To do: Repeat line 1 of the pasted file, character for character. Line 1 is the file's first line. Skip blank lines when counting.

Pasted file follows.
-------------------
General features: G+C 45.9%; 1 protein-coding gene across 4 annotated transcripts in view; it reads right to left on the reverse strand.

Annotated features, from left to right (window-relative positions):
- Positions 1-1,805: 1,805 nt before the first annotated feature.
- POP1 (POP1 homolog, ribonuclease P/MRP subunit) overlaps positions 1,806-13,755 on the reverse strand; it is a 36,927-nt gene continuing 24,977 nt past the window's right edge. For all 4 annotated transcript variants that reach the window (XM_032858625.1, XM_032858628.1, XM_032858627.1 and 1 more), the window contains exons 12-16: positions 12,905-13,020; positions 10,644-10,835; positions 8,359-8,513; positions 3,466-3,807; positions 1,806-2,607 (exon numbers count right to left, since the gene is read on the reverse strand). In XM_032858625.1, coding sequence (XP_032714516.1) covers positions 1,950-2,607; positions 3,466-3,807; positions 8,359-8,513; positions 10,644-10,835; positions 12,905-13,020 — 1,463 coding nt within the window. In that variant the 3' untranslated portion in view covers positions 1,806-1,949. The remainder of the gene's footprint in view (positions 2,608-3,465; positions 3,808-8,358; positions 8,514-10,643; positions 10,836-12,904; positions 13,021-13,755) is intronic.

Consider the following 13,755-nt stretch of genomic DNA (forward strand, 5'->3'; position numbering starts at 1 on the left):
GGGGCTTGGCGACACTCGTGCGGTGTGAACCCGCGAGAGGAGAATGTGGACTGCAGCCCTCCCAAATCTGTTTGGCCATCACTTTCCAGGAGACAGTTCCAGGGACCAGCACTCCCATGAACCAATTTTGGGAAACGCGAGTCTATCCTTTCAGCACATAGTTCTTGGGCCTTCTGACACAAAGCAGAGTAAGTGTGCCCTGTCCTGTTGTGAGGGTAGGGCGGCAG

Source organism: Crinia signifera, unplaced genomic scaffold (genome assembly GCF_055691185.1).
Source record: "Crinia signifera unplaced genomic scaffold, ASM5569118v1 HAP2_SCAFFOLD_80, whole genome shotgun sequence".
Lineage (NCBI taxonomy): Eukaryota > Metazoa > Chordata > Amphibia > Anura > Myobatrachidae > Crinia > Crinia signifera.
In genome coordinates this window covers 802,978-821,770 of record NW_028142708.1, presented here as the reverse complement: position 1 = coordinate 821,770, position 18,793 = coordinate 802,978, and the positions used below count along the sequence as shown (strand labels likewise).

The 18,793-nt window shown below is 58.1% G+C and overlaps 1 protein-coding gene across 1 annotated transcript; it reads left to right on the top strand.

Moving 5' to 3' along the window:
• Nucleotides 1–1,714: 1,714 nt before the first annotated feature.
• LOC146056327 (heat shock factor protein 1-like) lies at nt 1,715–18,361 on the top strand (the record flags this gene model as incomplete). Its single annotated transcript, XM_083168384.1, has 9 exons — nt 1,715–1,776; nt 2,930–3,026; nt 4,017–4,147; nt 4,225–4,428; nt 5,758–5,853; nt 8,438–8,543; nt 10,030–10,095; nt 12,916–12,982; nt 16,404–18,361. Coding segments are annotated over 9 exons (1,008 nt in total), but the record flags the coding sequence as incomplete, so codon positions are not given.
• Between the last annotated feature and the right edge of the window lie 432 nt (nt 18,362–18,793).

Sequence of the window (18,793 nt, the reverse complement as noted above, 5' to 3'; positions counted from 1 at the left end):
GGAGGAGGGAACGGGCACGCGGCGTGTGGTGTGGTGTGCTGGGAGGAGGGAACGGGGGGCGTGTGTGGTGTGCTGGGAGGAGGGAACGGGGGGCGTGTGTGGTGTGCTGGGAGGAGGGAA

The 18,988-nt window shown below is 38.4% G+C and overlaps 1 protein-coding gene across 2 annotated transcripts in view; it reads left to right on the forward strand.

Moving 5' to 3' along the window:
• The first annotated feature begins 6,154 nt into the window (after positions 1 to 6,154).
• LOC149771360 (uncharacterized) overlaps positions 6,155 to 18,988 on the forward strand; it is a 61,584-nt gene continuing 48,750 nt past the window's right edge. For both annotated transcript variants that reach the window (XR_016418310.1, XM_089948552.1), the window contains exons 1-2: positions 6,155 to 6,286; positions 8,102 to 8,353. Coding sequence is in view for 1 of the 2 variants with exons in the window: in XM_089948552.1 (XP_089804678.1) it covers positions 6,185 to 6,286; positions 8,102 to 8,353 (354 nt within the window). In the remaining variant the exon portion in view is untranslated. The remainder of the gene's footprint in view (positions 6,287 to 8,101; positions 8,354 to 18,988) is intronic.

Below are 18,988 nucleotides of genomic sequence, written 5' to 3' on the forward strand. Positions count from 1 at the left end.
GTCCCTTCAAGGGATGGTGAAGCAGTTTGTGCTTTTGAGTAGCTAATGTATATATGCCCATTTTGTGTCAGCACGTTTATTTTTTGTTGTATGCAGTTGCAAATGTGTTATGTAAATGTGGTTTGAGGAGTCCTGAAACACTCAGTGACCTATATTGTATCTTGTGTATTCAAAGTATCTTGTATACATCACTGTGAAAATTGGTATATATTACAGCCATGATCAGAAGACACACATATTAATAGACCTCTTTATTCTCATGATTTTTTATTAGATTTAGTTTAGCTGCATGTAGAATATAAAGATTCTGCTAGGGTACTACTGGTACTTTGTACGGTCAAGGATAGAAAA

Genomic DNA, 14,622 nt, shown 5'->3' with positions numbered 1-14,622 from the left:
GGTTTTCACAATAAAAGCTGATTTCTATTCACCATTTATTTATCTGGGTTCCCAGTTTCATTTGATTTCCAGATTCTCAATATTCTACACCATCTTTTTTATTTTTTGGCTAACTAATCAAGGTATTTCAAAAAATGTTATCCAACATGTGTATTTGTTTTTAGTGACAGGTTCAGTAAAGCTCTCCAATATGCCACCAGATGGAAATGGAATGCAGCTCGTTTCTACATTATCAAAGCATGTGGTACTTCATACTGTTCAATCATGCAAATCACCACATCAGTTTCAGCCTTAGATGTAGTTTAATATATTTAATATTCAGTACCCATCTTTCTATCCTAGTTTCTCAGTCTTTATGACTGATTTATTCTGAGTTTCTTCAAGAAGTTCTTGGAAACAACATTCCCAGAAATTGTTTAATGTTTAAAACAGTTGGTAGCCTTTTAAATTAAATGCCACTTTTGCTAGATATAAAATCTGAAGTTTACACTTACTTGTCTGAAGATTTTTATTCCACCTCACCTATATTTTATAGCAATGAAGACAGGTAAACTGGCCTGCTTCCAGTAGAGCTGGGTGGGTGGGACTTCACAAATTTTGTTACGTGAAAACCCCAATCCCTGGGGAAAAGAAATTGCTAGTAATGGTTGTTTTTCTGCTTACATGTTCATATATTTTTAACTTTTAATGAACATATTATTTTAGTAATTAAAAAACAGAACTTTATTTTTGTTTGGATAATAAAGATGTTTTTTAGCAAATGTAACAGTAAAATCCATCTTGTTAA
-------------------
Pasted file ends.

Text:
General features: G+C 45.9%; 1 protein-coding gene across 4 annotated transcripts in view; it reads right to left on the reverse strand.